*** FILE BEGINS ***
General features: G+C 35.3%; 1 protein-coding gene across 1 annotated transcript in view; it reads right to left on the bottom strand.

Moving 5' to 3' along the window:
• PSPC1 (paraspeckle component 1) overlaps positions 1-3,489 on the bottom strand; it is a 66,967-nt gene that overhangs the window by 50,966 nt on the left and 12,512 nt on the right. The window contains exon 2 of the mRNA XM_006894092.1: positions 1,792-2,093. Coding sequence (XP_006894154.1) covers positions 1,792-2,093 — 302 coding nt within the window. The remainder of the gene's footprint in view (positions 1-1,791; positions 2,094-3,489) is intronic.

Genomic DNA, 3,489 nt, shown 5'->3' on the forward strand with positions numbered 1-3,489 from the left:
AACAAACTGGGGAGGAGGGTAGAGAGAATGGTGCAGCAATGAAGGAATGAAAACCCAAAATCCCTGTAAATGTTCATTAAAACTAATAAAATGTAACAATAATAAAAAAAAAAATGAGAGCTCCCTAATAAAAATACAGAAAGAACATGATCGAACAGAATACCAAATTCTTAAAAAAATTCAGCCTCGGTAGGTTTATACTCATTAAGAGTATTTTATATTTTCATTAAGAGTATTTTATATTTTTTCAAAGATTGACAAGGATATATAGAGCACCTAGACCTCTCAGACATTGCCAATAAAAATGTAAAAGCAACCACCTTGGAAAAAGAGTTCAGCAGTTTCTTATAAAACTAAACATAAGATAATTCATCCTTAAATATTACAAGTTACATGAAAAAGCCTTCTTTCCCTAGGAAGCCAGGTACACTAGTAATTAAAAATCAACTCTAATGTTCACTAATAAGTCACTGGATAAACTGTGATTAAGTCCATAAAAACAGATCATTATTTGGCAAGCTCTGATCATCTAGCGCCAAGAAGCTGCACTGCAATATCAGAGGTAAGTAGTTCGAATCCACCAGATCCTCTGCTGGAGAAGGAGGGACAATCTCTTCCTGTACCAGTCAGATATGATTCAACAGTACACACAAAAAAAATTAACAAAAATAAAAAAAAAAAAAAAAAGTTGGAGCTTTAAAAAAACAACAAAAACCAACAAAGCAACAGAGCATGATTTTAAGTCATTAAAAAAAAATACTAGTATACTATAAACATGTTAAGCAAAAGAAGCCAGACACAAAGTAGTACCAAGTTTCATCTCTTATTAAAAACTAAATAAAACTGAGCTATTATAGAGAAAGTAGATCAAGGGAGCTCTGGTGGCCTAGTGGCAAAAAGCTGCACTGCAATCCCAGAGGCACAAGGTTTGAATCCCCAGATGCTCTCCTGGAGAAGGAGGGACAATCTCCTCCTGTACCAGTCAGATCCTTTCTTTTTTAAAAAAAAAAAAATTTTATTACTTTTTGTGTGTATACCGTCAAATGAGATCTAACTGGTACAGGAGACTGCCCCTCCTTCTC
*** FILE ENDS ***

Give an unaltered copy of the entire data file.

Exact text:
General features: G+C 35.3%; 1 protein-coding gene across 1 annotated transcript in view; it reads right to left on the bottom strand.

Moving 5' to 3' along the window:
• PSPC1 (paraspeckle component 1) overlaps positions 1-3,489 on the bottom strand; it is a 66,967-nt gene that overhangs the window by 50,966 nt on the left and 12,512 nt on the right. The window contains exon 2 of the mRNA XM_006894092.1: positions 1,792-2,093. Coding sequence (XP_006894154.1) covers positions 1,792-2,093 — 302 coding nt within the window. The remainder of the gene's footprint in view (positions 1-1,791; positions 2,094-3,489) is intronic.

Genomic DNA, 3,489 nt, shown 5'->3' on the forward strand with positions numbered 1-3,489 from the left:
AACAAACTGGGGAGGAGGGTAGAGAGAATGGTGCAGCAATGAAGGAATGAAAACCCAAAATCCCTGTAAATGTTCATTAAAACTAATAAAATGTAACAATAATAAAAAAAAAAATGAGAGCTCCCTAATAAAAATACAGAAAGAACATGATCGAACAGAATACCAAATTCTTAAAAAAATTCAGCCTCGGTAGGTTTATACTCATTAAGAGTATTTTATATTTTCATTAAGAGTATTTTATATTTTTTCAAAGATTGACAAGGATATATAGAGCACCTAGACCTCTCAGACATTGCCAATAAAAATGTAAAAGCAACCACCTTGGAAAAAGAGTTCAGCAGTTTCTTATAAAACTAAACATAAGATAATTCATCCTTAAATATTACAAGTTACATGAAAAAGCCTTCTTTCCCTAGGAAGCCAGGTACACTAGTAATTAAAAATCAACTCTAATGTTCACTAATAAGTCACTGGATAAACTGTGATTAAGTCCATAAAAACAGATCATTATTTGGCAAGCTCTGATCATCTAGCGCCAAGAAGCTGCACTGCAATATCAGAGGTAAGTAGTTCGAATCCACCAGATCCTCTGCTGGAGAAGGAGGGACAATCTCTTCCTGTACCAGTCAGATATGATTCAACAGTACACACAAAAAAAATTAACAAAAATAAAAAAAAAAAAAAAAAGTTGGAGCTTTAAAAAAACAACAAAAACCAACAAAGCAACAGAGCATGATTTTAAGTCATTAAAAAAAAATACTAGTATACTATAAACATGTTAAGCAAAAGAAGCCAGACACAAAGTAGTACCAAGTTTCATCTCTTATTAAAAACTAAATAAAACTGAGCTATTATAGAGAAAGTAGATCAAGGGAGCTCTGGTGGCCTAGTGGCAAAAAGCTGCACTGCAATCCCAGAGGCACAAGGTTTGAATCCCCAGATGCTCTCCTGGAGAAGGAGGGACAATCTCCTCCTGTACCAGTCAGATCCTTTCTTTTTTAAAAAAAAAAAAATTTTATTACTTTTTGTGTGTATACCGTCAAATGAGATCTAACTGGTACAGGAGACTGCCCCTCCTTCTC